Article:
Beauty Plus Pity: excerpt of a new novel by Kevin Chong
You tell me—how should I feel? I told you. I feel a little better than I did yesterday. And yesterday I felt better than the day before. Just a little. Of course it’s no miracle—”
“I don’t understand why you talk like that.”
“Like what?” he said with a gentle smile. We could go on like that forever, my old man pretending not to understand me.
“I’ll see you tomorrow then,” I said, with resignation. “Maybe then they’ll be discharging you.”
Before I could leave his room, he called out my name. “I couldn’t finish breakfast this morning. Too much food.” He held out a chocolate-chip bran muffin for me, which I put in my pocket and took home for Claire.
My father had a private suite on the fourth floor of the hospice.
When the elevators doors opened, there was a teenaged girl standing there. Later on, I would realize it was Hadley. I remembered her because she stepped back at the sight of me with what must have been some sense of recognition, but at the time I was embarrassed because I’d felt rebuffed.
A couple of days after my conversation with my father, he was making plans for his own death. My mother and I didn’t know what accounted for this change of outlook, but we felt something close to relief that he had given up any pretence of a recovery. He sat up in bed and explained his wishes.
“Listen, I want to be cremated,” he explained to us in English, so he was sure I understood. “I want my ashes taken to Hong Kong and placed with my parents’ remains. When my ashes are returned, you can do something over there. Malcolm hasn’t been back since he was a kid.” He looked to me, then back to my mother. “Please, I don’t want any kind of ceremony. It’s too much trouble.”
“It won’t be any trouble,” my mother insisted. She’d spent her high-school years with relatives in Oakland and spoke much better English than my father, and, at fifty-five, was two years younger than him—a short woman with closely spaced eyes, delicate features, and a copper complexion. She stroked my father’s forehead, swiping back a lock of hair as though he were her child. She looked gaunt in a grey sweater and dark, skinny jeans. Her own hair was long and greying, and worn up, one chunk flashing in the air like the tail fin of a whale before it descends into the sea. “Why do you think it’d be any trouble?”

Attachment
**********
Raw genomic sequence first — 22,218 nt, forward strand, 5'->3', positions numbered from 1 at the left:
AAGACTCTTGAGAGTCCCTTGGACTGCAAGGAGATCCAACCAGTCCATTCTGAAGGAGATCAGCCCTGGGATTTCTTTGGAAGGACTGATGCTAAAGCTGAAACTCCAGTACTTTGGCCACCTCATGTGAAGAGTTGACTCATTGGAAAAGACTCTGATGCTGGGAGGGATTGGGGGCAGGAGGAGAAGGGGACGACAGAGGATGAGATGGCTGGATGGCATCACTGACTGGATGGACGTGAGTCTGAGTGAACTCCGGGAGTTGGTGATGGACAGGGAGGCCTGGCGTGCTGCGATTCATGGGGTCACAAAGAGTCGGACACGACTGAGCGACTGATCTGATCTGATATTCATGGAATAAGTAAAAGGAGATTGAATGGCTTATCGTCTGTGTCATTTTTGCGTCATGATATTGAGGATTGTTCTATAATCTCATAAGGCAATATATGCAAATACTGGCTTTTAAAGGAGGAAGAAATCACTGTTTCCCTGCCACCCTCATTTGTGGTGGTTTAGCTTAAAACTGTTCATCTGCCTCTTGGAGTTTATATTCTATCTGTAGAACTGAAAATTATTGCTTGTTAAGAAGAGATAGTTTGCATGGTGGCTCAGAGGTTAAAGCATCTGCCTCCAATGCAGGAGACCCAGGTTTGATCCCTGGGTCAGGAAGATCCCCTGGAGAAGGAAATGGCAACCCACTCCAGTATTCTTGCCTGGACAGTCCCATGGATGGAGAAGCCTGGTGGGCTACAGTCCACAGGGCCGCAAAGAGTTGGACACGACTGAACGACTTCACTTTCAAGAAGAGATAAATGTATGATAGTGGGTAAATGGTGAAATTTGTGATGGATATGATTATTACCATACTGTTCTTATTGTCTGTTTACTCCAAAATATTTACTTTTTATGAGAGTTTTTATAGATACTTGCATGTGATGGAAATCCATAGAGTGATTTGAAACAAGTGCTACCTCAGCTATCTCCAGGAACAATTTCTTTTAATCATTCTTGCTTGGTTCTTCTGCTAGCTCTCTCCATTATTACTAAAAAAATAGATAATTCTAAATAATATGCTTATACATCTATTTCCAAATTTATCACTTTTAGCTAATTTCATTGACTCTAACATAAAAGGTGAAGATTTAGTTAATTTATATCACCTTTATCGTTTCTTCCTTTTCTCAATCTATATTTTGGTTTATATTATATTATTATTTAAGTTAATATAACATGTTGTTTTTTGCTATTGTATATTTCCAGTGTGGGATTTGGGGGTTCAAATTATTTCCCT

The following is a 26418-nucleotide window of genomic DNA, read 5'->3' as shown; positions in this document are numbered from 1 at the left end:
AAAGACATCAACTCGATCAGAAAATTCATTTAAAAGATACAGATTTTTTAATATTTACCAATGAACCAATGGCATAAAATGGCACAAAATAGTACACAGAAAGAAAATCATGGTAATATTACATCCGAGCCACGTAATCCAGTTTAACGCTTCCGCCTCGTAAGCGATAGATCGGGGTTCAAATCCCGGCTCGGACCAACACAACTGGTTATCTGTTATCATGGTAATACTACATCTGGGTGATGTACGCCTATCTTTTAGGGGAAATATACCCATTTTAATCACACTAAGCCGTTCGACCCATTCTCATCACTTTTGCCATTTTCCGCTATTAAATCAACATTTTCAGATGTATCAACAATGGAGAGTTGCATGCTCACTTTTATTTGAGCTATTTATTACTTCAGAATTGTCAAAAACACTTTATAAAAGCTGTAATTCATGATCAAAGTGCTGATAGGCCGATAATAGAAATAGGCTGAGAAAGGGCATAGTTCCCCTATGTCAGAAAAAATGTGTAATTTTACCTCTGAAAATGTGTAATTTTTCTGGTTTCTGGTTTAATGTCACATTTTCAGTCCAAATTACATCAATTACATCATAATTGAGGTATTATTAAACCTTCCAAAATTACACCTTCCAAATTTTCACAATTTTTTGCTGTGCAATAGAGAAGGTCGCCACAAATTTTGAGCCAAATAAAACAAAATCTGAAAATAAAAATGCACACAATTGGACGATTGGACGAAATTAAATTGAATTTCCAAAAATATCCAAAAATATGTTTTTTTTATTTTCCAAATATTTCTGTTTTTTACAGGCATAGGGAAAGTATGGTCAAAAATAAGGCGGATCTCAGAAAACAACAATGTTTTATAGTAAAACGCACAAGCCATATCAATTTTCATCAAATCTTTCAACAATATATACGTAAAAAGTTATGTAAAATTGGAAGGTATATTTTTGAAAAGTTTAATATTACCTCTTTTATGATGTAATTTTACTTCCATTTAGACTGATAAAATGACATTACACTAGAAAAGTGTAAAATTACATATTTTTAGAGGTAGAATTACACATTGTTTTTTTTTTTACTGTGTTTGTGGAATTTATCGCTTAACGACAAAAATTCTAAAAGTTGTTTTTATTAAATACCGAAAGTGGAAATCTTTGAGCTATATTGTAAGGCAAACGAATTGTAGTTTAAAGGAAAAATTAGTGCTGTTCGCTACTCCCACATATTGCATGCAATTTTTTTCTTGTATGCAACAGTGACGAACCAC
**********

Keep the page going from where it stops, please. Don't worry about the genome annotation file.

“I don’t want people to waste a perfectly good afternoon weeping over me,” he said, switching back to Cantonese. “Back me up, Malcolm.”
I mumbled noncommittally as my mother removed her hand from my father’s head. “This isn’t about you,” she said. “This is about giving us a chance to express our grief. Right, Malcolm?”
Again, I mumbled indecisively. “Besides, everyone will be there.”
My father chuckled until he hurt himself and winced.
“What’s so funny?”
My father’s face settled into a frown. “I don’t want any ceremony. Those are my wishes. Respect them.”
We didn’t say anything more about it and spent another half-hour in his room silently until we decided to let him rest. “He doesn’t have very long,” said my mother. She was a high-strung woman who’d long grappled with depression, but since my father had been sick, she’d become more assertive, practical, self-possessed.
“We need to get started on the funeral preparations. I don’t care what he says.”
Before the elevator had reached the ground floor, my mother was already talking about flowers and catering. Although I didn’t speak up in front of my father, I had to side with my mother on this point. Why was he so insistent on not having a ceremony? What kind of man would want to pass into the void and not make sense of his place within his own family—who seemed to keep the best of himself away from his own wife and child?
Apparently, my father was that kind of man. And, upon my mother’s insistence, I was the one responsible for delivering his eulogy.
Soon afterwards, I was called to dutifulness. First, I had to pick up my Aunt Mirabelle, who flew in from Toronto with my teenaged cousins Anson and Gavin. (Uncle Don, her husband, an oral surgeon, had too many impacted wisdom teeth to wrench out.) The next morning my Second Aunt, Paula, arrived from Hong Kong.
Both my aunts attended to my mother’s wishes—vetting floral arrangements, hissing street addresses into their cell phones, tracking food deliveries—unlike at family gatherings in the past, in which they vied for my father’s attention with joyless velocity. Mirabelle’s sons, snivelling robot-flinging adolescents when we last met, were now sized for rugby and guarding velvet ropes. On the day before the funeral, I found their company a cozy distraction. After we’d been out for dim sum, Anson—a nearsighted, disquietingly shy second-year university student—planned to visit a former classmate who’d dropped out of school to play bluegrass and plant trees, activities he seemed to find enviable. Gavin, who was a sixteen-year-old suburban imp with a ferrety smirk, wanted me to take him to a hash bar. Disregarding his request, I dropped him in front of a Starbucks.